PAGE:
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16 - The Republican Form of Government in The Federalist

Published online by Cambridge University Press:  28 February 2020

Jack N. Rakove
Affiliation:
Stanford University, California
Colleen A. Sheehan
Affiliation:
Villanova University, Pennsylvania
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Summary

The wisdom of The Federalist brings the politics of liberalism to a height it had not reached before and was not to keep. To sustain this lofty claim, I shall first briefly compare its political science – the form of its wisdom – both backward to its sources in liberalism and republicanism and forward to its unwitting heir, the political science of today. The Federalist made liberalism popular and republicanism viable, on the one hand refashioning Locke and Montesquieu to accommodate the American “republican genius” (Fed. 66, 448; also Fed. 37, 234; Fed. 70, 471) and on the other, giving lessons in prudence to naïve republicans in thrall to utopian theory and unable to learn from sad experience. Looking forward, we shall see that our political science repeats the formula we have from Publius (apparent author of The Federalist), as it criticizes formal theory and then proceeds to recreate a formal theory of its own. But our political science does this unconsciously and incompletely, so that it loses the capacity to give advice. To recover the wisdom of The Federalist – still available to us – I shall examine its reform of the republican form and try to show how we can recover its sage and subtle advice. To follow Publius will require a study of the use and abuse of forms in politics.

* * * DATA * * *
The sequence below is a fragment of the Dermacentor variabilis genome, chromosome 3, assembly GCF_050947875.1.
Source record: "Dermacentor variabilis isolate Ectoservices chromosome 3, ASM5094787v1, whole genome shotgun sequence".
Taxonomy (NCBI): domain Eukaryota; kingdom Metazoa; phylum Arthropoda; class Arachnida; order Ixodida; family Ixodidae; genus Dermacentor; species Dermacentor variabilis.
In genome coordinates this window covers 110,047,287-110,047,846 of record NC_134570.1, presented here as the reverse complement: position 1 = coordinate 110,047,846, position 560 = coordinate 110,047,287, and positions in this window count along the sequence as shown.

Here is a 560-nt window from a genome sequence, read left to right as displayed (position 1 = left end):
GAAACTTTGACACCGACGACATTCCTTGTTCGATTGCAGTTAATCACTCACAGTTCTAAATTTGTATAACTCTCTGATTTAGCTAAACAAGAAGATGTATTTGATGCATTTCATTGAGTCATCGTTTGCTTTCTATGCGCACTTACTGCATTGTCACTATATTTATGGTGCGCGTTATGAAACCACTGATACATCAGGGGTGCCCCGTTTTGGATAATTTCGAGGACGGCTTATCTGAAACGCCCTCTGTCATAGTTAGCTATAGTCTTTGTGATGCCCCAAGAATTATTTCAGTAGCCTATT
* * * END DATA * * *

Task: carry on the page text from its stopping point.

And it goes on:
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Publisher: Cambridge University Press
Print publication year: 2020

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